As our state experiences a relatively dry winter, many New Mexicans are concerned about what the hot summer months will mean for our water resources. I share their concerns, as New Mexico and the western United States have experienced severe droughts for over a decade and we are not yet fully prepared for them.
Unless we act quickly, drought will continue to have negative effects on our communities, causing crop yield losses and forcing herders to sell their cattle herds due to lack of water. Jobs could dry up along with the water that sustains them.
We found ourselves in a very similar position last year, but New Mexicans were blessed with a healthy monsoon season that benefited our agricultural producers and made our state the greenest in recent memory. . Without the monsoon season, Elephant Butte Reservoir, one of the state’s biggest tourist destinations and a critical source of water for agricultural irrigation, would almost dry up. We can’t count on this to be an annual event; we need to take steps to prepare for a dry year without a strong monsoon, which 2022 could very well be.
All options must be on the table to better prepare ourselves, including creating minimum pools in our reservoirs, investing in water storage and desalination, removing invasive species, and preventive maintenance of rivers. . These tasks will not happen overnight, but I am committed to ensuring that southern New Mexico gets its fair share of these investments.
An important first step for federal and state water managers is to address the invasive species crisis currently plaguing the Rio Grande. Invasive species, such as salt cedar, have affected water quality and contributed to the decline of many native species. The salt cedar also absorbs much more water than the native species it has displaced, consuming up to 200 gallons of water per day. This contributes to lower river flow and harms downstream communities and water users. Unfortunately, government regulations such as the Endangered Species Act and the National Environmental Policy Act make the removal of these invasive species very difficult for water managers. I work on regulatory reform and work with water managers to make sure they have the tools they need to tackle the invasive species crisis.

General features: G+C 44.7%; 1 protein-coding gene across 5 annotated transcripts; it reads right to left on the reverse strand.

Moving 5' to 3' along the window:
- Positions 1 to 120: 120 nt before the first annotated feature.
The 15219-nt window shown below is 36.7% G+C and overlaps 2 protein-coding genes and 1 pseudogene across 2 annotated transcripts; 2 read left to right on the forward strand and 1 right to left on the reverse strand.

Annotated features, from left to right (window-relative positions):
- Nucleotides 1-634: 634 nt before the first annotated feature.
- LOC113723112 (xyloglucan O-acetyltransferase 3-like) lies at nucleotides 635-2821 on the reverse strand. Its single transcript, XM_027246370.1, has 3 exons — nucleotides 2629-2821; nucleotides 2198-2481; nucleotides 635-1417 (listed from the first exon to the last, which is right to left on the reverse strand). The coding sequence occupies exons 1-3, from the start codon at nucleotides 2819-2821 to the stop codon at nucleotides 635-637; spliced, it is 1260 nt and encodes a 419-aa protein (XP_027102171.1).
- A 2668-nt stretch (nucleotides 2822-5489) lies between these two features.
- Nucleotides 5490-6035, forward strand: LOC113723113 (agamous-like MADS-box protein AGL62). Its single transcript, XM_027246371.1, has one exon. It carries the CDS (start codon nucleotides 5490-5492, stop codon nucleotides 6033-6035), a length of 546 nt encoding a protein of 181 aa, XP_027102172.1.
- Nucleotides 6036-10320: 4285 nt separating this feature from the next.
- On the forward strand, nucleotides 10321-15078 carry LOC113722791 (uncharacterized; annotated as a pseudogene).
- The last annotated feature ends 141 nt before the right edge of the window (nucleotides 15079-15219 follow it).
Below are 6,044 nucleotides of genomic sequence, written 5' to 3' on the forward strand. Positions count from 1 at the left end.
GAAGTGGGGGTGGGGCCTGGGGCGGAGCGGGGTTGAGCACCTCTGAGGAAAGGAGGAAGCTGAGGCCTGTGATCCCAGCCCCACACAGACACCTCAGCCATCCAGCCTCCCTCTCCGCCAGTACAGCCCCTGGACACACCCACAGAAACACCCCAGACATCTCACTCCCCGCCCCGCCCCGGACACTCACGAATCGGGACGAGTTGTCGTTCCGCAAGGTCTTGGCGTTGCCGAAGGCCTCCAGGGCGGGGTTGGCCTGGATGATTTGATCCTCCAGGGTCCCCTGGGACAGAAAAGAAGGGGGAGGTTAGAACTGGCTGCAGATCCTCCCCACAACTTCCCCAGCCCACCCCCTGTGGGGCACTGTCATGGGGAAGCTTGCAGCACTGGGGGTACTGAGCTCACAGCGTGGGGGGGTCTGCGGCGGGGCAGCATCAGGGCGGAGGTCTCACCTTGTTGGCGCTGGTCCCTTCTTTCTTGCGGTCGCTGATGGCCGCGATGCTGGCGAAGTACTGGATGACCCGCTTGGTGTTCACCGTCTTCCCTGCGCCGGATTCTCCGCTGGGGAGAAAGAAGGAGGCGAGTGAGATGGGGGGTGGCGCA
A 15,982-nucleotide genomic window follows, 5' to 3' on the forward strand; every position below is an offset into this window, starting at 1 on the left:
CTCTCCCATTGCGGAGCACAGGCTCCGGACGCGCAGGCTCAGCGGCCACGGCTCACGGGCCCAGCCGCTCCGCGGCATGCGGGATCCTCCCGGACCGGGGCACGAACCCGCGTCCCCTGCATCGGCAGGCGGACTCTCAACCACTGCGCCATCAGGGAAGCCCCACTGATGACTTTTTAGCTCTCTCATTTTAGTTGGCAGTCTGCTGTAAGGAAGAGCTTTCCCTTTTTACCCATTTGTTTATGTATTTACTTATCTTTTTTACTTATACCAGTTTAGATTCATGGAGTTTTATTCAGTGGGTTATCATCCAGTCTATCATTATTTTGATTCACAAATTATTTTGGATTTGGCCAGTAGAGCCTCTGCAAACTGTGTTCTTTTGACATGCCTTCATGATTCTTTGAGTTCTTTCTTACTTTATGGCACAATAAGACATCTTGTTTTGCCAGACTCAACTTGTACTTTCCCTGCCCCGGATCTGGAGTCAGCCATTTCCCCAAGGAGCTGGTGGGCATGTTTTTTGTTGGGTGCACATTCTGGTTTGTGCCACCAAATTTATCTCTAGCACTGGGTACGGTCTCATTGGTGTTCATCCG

A necessary long-term step is to rehabilitate and build new water storage infrastructure. The Bureau of Reclamation, the federal agency responsible for managing the West’s water supply, uses water storage infrastructure that, in some cases, is six decades old. At the start of 2020, Reclamation estimated its extraordinary five-year maintenance and rehabilitation needs at $3.8 billion. The scope and scale of these challenges speaks volumes about the unreliability of our water supply systems across the West. Not all of these costs would – or should – be incurred at the federal level, and collaborative tools such as water title transfers with surrounding tribes, cities, and states can help meet the needs for costs and management. Resilient water systems are the cornerstone of our rural communities, farms and ranches.
We must also recognize the integral importance of our water resources to the economy of our state. Water means jobs for New Mexico.
New Mexico’s chile, our most iconic agricultural product, provides 4,500 jobs and $450 million to the state’s economy and depends on water from the Rio Grande. This industry is currently under attack from rising costs and excessive government regulations. These increased costs are passed on to the consumer and cause some to turn to the cheaper Chile from Mexico. Add the effect of water shortages to that mix and you have our state’s most iconic industry struggling to survive. This underscores the importance of making sound investments in our water resources.
I know that some of the solutions I have suggested will take time and require local, state, and federal entities to work together in a spirit of cooperation for our common goal of a water-secure Southern New Mexico. For generations and centuries, New Mexicans have found ways to innovate and overcome great challenges. I will seek solutions that work for everyone, crossing partisan divides and geographic boundaries to meet the needs of hard-working New Mexicans.
U.S. Representative Yvette Herrell, RN.M., represents New Mexico’s second congressional district.